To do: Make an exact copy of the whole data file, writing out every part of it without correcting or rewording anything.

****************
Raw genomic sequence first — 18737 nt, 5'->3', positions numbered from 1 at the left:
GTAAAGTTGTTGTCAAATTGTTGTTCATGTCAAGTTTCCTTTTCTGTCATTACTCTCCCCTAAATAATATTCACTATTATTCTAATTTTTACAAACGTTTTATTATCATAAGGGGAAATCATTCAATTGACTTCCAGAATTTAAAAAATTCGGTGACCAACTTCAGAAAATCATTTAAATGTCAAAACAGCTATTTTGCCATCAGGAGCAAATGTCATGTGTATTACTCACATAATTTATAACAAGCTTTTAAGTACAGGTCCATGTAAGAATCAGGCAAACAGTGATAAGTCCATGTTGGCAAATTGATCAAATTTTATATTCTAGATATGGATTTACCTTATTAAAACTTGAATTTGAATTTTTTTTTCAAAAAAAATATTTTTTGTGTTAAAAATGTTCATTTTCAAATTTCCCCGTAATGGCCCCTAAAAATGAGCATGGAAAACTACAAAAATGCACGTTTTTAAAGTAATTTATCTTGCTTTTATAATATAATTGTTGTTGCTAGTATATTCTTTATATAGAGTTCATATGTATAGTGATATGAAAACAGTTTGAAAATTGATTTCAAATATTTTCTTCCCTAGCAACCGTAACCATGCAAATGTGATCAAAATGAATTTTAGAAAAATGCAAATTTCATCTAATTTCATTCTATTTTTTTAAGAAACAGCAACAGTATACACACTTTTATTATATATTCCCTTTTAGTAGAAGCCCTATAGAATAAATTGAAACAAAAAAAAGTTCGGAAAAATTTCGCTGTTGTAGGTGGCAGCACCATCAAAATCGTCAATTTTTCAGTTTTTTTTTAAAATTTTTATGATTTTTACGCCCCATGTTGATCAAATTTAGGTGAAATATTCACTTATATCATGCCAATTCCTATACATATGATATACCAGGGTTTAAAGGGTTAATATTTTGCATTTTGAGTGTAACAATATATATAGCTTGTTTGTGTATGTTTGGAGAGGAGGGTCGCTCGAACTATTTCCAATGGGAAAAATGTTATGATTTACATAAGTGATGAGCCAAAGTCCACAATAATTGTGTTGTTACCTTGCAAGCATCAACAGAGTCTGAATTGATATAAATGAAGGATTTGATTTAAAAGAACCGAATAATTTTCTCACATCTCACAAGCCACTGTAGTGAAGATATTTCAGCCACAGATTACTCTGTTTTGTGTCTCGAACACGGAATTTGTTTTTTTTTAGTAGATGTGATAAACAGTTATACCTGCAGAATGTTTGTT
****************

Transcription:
Raw genomic sequence first — 18737 nt, 5'->3', positions numbered from 1 at the left:
GTAAAGTTGTTGTCAAATTGTTGTTCATGTCAAGTTTCCTTTTCTGTCATTACTCTCCCCTAAATAATATTCACTATTATTCTAATTTTTACAAACGTTTTATTATCATAAGGGGAAATCATTCAATTGACTTCCAGAATTTAAAAAATTCGGTGACCAACTTCAGAAAATCATTTAAATGTCAAAACAGCTATTTTGCCATCAGGAGCAAATGTCATGTGTATTACTCACATAATTTATAACAAGCTTTTAAGTACAGGTCCATGTAAGAATCAGGCAAACAGTGATAAGTCCATGTTGGCAAATTGATCAAATTTTATATTCTAGATATGGATTTACCTTATTAAAACTTGAATTTGAATTTTTTTTTCAAAAAAAATATTTTTTGTGTTAAAAATGTTCATTTTCAAATTTCCCCGTAATGGCCCCTAAAAATGAGCATGGAAAACTACAAAAATGCACGTTTTTAAAGTAATTTATCTTGCTTTTATAATATAATTGTTGTTGCTAGTATATTCTTTATATAGAGTTCATATGTATAGTGATATGAAAACAGTTTGAAAATTGATTTCAAATATTTTCTTCCCTAGCAACCGTAACCATGCAAATGTGATCAAAATGAATTTTAGAAAAATGCAAATTTCATCTAATTTCATTCTATTTTTTTAAGAAACAGCAACAGTATACACACTTTTATTATATATTCCCTTTTAGTAGAAGCCCTATAGAATAAATTGAAACAAAAAAAAGTTCGGAAAAATTTCGCTGTTGTAGGTGGCAGCACCATCAAAATCGTCAATTTTTCAGTTTTTTTTTAAAATTTTTATGATTTTTACGCCCCATGTTGATCAAATTTAGGTGAAATATTCACTTATATCATGCCAATTCCTATACATATGATATACCAGGGTTTAAAGGGTTAATATTTTGCATTTTGAGTGTAACAATATATATAGCTTGTTTGTGTATGTTTGGAGAGGAGGGTCGCTCGAACTATTTCCAATGGGAAAAATGTTATGATTTACATAAGTGATGAGCCAAAGTCCACAATAATTGTGTTGTTACCTTGCAAGCATCAACAGAGTCTGAATTGATATAAATGAAGGATTTGATTTAAAAGAACCGAATAATTTTCTCACATCTCACAAGCCACTGTAGTGAAGATATTTCAGCCACAGATTACTCTGTTTTGTGTCTCGAACACGGAATTTGTTTTTTTTTAGTAGATGTGATAAACAGTTATACCTGCAGAATGTTTGTT